Distribution
South and Southeast Asia. Determining the 'natural' distribution of Borassus flabellifer is essentially impossible as it is a widely planted crop plant. It is largely restricted to areas with seasonal rainfall and ranges from western India through Indochina to the Lesser Sunda Islands of Indonesia. Populations in China, Malaysia and Pakistan may be introduced (Whitmore 1973; Malik 1984; Pei 1991). Borassus flabellifer was noted to occur in Queensland, Australia by Bailey (1902). A seedling was collected from a small population of mature palms and cultivated in the garden of Frank L. Jardine in Somerset on the Cape York Peninsula of northern Queensland. Jones (1984) noted that the palm was still present in the garden of Jardine's abandoned house, but the original population was never located and the natural occurrence of Borassus in Australia is doubtful. The Borassus palms on the island of Soqotra have tentatively been assigned to B. flabellifer. Soqotra is geographically closer to Africa and the palms were identified as the African B. aethiopum by Miller & Morris (2004). The available herbarium material does not allow for a conclusive identification (the diagnostic fruits and petiole spines are missing), but a photograph presented by Miller & Morris (2004) shows a mature plant without a ventricose stem. This suggests that the palms, which were introduced to the island, are B. flabellifer.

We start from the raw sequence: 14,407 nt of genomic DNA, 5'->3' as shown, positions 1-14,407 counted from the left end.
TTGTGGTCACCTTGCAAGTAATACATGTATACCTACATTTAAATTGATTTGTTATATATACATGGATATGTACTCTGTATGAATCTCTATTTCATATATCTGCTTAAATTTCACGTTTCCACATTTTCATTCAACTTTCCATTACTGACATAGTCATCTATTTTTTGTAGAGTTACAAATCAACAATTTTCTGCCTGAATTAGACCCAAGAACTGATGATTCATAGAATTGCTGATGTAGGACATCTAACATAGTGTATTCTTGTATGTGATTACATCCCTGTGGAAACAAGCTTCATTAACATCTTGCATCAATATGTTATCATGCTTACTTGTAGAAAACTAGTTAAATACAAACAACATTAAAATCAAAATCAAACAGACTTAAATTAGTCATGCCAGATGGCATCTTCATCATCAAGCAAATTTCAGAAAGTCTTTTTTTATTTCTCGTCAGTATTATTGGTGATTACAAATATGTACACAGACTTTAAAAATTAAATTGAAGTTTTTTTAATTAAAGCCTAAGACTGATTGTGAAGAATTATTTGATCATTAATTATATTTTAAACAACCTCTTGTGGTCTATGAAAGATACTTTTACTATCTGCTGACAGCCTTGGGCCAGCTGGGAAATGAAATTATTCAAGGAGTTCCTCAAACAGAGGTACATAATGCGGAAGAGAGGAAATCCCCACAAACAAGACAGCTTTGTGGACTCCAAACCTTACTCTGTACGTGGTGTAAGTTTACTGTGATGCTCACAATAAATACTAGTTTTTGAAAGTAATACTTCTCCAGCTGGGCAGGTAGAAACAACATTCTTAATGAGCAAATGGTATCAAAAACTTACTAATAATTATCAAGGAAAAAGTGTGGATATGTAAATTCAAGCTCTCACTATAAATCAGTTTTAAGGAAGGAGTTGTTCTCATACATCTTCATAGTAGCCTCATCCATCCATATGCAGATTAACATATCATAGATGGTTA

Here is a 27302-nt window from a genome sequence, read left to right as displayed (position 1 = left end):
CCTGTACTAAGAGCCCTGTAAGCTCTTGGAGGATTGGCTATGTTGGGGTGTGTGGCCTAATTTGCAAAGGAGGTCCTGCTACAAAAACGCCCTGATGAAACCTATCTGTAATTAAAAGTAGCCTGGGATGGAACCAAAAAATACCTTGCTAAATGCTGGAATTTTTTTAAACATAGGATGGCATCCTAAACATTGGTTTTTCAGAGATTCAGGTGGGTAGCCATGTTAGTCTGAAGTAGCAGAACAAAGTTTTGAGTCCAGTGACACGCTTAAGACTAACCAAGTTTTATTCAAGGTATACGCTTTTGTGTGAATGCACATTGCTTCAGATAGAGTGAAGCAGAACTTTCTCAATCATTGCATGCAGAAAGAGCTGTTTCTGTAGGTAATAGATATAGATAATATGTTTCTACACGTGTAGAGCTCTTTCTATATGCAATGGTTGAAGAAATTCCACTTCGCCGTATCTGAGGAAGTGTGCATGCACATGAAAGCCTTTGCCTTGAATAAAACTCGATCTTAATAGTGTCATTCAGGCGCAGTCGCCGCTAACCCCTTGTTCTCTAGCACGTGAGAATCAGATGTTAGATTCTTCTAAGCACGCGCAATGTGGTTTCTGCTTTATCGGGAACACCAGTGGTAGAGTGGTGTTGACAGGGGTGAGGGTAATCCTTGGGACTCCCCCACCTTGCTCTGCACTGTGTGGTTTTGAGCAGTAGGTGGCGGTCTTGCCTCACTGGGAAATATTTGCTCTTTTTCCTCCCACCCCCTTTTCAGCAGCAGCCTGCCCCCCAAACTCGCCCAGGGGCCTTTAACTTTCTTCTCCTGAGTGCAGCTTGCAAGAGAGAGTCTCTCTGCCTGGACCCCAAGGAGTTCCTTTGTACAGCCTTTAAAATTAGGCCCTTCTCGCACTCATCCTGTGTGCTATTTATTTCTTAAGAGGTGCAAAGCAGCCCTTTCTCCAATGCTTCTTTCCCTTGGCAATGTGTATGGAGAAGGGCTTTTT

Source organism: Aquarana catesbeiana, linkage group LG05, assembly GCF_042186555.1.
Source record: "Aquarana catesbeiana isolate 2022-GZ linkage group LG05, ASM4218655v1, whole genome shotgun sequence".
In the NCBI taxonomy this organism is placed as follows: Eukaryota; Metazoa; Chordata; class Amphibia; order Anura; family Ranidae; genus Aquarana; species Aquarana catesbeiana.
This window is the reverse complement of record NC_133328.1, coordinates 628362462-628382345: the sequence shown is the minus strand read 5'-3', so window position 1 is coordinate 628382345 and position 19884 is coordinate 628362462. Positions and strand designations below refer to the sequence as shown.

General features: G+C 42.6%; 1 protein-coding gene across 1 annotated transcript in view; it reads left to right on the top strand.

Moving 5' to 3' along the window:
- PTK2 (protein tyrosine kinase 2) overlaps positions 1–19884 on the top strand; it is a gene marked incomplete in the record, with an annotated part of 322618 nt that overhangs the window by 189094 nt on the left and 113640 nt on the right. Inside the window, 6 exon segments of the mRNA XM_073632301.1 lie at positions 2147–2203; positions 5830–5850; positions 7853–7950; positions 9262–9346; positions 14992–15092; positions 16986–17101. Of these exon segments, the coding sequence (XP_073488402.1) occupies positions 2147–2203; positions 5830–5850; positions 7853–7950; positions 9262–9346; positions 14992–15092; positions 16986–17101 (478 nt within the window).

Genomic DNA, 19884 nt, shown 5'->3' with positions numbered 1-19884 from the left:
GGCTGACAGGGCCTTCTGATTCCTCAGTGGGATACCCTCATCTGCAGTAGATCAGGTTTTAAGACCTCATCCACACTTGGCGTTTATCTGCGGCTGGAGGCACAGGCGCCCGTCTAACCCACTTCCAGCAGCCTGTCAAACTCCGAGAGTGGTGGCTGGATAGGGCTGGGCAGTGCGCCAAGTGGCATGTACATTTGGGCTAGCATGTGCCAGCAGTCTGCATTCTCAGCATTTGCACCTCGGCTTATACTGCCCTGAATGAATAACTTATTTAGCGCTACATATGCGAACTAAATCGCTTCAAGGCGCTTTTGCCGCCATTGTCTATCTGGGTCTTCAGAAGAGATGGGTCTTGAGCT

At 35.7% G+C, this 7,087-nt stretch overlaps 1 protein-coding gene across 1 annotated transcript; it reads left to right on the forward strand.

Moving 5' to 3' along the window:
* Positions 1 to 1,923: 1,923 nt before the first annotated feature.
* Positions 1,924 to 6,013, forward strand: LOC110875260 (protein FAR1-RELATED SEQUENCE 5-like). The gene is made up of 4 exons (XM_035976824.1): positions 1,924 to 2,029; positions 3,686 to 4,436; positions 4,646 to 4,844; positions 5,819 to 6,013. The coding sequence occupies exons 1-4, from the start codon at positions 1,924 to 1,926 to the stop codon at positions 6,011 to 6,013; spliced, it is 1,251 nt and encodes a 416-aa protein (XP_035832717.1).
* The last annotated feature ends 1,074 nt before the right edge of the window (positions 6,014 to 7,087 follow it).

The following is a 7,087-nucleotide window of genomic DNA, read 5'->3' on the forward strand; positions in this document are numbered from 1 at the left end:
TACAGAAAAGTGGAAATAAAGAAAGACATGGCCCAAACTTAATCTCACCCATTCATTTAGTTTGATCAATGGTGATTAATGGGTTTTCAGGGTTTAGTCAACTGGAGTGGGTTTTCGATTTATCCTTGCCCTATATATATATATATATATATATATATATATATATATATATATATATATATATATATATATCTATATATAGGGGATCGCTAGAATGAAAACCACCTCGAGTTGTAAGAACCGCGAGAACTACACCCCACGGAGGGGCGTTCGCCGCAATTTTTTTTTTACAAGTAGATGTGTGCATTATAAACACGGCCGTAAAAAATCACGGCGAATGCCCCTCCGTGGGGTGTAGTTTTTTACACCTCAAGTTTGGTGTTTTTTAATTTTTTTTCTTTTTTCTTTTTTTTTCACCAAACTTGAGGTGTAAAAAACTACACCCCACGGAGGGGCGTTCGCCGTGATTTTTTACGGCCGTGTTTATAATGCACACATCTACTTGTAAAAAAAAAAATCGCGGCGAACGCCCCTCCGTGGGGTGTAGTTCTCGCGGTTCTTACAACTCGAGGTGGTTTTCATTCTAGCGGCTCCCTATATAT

Ecology